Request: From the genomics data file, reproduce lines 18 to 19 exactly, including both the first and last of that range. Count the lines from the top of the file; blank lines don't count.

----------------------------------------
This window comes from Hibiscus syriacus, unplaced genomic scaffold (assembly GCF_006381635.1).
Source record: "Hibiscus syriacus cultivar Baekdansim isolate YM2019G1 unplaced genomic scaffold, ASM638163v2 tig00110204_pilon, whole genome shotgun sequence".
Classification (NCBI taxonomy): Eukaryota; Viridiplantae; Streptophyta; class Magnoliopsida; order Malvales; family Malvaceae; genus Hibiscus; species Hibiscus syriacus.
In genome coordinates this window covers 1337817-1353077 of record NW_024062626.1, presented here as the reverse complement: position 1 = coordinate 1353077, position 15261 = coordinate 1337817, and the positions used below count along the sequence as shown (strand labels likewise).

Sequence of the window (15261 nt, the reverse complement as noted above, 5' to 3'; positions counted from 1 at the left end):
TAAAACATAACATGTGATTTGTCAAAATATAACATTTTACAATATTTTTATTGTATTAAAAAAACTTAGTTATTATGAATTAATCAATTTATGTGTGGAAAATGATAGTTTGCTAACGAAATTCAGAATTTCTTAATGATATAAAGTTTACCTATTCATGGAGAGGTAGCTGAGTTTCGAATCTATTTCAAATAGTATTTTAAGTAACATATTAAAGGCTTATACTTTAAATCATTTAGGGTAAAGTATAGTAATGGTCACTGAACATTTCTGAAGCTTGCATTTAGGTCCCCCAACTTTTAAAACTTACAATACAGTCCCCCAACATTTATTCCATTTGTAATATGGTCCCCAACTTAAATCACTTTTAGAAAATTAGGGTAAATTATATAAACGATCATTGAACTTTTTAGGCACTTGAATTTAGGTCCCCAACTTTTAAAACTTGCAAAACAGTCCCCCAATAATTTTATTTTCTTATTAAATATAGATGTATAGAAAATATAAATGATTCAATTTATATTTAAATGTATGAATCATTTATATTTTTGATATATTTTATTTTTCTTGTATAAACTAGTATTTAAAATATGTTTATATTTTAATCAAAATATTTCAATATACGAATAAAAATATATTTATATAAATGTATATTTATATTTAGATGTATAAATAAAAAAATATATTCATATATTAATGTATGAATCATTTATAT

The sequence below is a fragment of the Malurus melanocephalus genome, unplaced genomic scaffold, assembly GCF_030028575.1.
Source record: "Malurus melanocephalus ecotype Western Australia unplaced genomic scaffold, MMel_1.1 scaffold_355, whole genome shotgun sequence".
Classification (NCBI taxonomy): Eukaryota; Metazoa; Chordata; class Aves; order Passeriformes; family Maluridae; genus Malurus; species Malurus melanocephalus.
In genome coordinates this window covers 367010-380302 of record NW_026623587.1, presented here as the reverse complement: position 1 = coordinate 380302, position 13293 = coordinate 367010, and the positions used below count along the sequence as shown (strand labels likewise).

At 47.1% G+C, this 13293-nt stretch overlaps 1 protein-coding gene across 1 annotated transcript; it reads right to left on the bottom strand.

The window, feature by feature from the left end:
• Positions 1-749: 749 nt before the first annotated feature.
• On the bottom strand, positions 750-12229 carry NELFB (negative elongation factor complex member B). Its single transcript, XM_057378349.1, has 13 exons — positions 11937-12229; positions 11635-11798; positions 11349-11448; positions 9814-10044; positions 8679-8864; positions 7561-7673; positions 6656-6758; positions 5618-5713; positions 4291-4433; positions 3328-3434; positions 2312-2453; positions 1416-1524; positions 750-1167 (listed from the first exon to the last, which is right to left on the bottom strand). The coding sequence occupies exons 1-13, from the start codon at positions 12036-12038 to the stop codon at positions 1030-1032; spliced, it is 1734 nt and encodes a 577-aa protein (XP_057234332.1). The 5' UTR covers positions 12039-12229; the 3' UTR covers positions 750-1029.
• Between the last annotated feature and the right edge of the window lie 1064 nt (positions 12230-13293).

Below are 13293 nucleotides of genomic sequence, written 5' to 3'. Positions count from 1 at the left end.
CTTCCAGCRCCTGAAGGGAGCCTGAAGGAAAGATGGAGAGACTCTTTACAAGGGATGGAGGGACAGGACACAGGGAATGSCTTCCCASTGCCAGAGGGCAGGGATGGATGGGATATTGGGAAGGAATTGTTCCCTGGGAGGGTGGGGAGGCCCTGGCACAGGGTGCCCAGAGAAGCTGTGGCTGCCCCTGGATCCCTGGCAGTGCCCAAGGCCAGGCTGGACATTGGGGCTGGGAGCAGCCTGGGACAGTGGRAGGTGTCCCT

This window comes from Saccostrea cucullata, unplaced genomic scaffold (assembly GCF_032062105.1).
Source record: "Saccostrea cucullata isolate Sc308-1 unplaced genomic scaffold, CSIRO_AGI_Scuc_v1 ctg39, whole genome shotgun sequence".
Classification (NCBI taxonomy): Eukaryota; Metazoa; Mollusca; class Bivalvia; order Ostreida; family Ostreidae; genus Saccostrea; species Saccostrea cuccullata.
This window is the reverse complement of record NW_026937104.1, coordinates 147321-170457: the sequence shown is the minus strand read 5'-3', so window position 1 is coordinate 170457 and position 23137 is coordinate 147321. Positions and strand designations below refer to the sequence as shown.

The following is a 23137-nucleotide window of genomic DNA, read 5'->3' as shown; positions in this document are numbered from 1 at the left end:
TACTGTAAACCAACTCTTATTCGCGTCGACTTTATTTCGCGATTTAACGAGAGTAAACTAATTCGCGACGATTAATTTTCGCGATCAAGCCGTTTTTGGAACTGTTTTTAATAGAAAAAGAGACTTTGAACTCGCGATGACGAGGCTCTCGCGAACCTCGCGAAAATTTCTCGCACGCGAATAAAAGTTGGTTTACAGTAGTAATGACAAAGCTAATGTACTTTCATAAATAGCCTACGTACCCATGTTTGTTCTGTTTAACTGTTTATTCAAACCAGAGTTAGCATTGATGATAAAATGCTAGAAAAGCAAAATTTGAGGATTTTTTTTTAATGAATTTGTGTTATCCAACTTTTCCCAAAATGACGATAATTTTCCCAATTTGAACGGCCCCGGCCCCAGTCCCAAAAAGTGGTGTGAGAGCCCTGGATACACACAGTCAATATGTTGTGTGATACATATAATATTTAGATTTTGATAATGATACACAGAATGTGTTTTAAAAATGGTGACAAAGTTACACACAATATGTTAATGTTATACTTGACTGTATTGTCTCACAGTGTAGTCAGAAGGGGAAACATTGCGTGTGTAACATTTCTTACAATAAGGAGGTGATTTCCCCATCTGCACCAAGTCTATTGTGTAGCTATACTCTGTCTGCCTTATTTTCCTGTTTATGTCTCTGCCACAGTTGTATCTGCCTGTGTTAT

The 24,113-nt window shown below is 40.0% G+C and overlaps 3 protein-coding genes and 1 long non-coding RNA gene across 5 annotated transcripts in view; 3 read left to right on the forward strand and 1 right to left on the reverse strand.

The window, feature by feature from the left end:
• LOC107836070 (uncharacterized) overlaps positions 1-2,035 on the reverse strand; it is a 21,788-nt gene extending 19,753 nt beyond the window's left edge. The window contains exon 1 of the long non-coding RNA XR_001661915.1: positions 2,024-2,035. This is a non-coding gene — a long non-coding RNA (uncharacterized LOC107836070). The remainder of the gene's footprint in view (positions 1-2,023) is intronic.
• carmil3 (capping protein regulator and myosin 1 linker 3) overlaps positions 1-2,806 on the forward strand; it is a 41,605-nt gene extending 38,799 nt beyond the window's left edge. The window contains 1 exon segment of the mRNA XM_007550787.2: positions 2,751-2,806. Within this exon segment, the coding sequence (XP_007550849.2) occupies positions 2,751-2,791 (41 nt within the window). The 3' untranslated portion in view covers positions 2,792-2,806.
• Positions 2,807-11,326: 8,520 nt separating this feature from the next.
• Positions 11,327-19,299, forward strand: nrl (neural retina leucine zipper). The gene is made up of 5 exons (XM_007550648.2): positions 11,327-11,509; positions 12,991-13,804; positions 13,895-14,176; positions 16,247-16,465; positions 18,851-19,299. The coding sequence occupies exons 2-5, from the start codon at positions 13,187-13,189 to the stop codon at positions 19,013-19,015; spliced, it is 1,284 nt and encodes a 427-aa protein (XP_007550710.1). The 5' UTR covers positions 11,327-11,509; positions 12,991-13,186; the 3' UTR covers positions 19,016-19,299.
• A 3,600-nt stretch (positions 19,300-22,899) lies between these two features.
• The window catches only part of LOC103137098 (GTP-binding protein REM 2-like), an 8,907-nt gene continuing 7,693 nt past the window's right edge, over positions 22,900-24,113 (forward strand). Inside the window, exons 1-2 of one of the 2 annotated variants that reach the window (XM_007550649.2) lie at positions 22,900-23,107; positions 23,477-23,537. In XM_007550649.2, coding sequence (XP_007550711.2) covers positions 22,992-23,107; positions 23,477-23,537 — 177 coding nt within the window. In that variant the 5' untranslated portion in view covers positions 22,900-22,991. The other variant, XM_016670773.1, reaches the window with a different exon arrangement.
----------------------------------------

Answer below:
This window comes from Saccostrea cucullata, unplaced genomic scaffold (assembly GCF_032062105.1).
Source record: "Saccostrea cucullata isolate Sc308-1 unplaced genomic scaffold, CSIRO_AGI_Scuc_v1 ctg39, whole genome shotgun sequence".